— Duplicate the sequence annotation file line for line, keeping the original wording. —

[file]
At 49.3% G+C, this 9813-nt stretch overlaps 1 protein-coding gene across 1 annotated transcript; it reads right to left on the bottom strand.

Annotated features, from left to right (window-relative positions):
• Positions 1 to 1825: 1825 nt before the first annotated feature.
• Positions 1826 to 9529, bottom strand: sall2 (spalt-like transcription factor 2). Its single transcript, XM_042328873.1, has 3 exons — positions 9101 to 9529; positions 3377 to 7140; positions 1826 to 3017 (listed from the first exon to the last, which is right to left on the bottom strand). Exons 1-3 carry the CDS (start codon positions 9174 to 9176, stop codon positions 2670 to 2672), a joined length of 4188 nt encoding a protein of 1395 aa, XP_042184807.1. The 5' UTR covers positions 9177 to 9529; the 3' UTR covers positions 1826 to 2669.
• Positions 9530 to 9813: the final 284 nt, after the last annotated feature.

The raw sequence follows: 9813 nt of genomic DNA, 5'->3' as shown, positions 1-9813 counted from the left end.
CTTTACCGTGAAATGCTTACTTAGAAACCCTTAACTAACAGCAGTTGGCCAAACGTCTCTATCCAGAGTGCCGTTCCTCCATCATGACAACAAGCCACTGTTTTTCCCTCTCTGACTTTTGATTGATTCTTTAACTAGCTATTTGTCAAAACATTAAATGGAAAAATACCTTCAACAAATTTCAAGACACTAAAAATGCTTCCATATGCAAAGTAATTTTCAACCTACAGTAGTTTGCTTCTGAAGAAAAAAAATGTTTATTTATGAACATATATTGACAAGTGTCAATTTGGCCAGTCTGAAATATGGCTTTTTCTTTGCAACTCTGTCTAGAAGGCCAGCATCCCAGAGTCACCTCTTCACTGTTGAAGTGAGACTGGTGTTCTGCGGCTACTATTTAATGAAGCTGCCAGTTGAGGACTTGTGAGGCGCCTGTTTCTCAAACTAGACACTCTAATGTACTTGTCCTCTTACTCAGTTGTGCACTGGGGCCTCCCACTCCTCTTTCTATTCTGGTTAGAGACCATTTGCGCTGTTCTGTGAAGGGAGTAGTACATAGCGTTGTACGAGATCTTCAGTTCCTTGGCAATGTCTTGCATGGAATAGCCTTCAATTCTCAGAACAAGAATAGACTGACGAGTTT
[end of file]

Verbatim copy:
At 49.3% G+C, this 9813-nt stretch overlaps 1 protein-coding gene across 1 annotated transcript; it reads right to left on the bottom strand.

Annotated features, from left to right (window-relative positions):
• Positions 1 to 1825: 1825 nt before the first annotated feature.
• Positions 1826 to 9529, bottom strand: sall2 (spalt-like transcription factor 2). Its single transcript, XM_042328873.1, has 3 exons — positions 9101 to 9529; positions 3377 to 7140; positions 1826 to 3017 (listed from the first exon to the last, which is right to left on the bottom strand). Exons 1-3 carry the CDS (start codon positions 9174 to 9176, stop codon positions 2670 to 2672), a joined length of 4188 nt encoding a protein of 1395 aa, XP_042184807.1. The 5' UTR covers positions 9177 to 9529; the 3' UTR covers positions 1826 to 2669.
• Positions 9530 to 9813: the final 284 nt, after the last annotated feature.

The raw sequence follows: 9813 nt of genomic DNA, 5'->3' as shown, positions 1-9813 counted from the left end.
CTTTACCGTGAAATGCTTACTTAGAAACCCTTAACTAACAGCAGTTGGCCAAACGTCTCTATCCAGAGTGCCGTTCCTCCATCATGACAACAAGCCACTGTTTTTCCCTCTCTGACTTTTGATTGATTCTTTAACTAGCTATTTGTCAAAACATTAAATGGAAAAATACCTTCAACAAATTTCAAGACACTAAAAATGCTTCCATATGCAAAGTAATTTTCAACCTACAGTAGTTTGCTTCTGAAGAAAAAAAATGTTTATTTATGAACATATATTGACAAGTGTCAATTTGGCCAGTCTGAAATATGGCTTTTTCTTTGCAACTCTGTCTAGAAGGCCAGCATCCCAGAGTCACCTCTTCACTGTTGAAGTGAGACTGGTGTTCTGCGGCTACTATTTAATGAAGCTGCCAGTTGAGGACTTGTGAGGCGCCTGTTTCTCAAACTAGACACTCTAATGTACTTGTCCTCTTACTCAGTTGTGCACTGGGGCCTCCCACTCCTCTTTCTATTCTGGTTAGAGACCATTTGCGCTGTTCTGTGAAGGGAGTAGTACATAGCGTTGTACGAGATCTTCAGTTCCTTGGCAATGTCTTGCATGGAATAGCCTTCAATTCTCAGAACAAGAATAGACTGACGAGTTT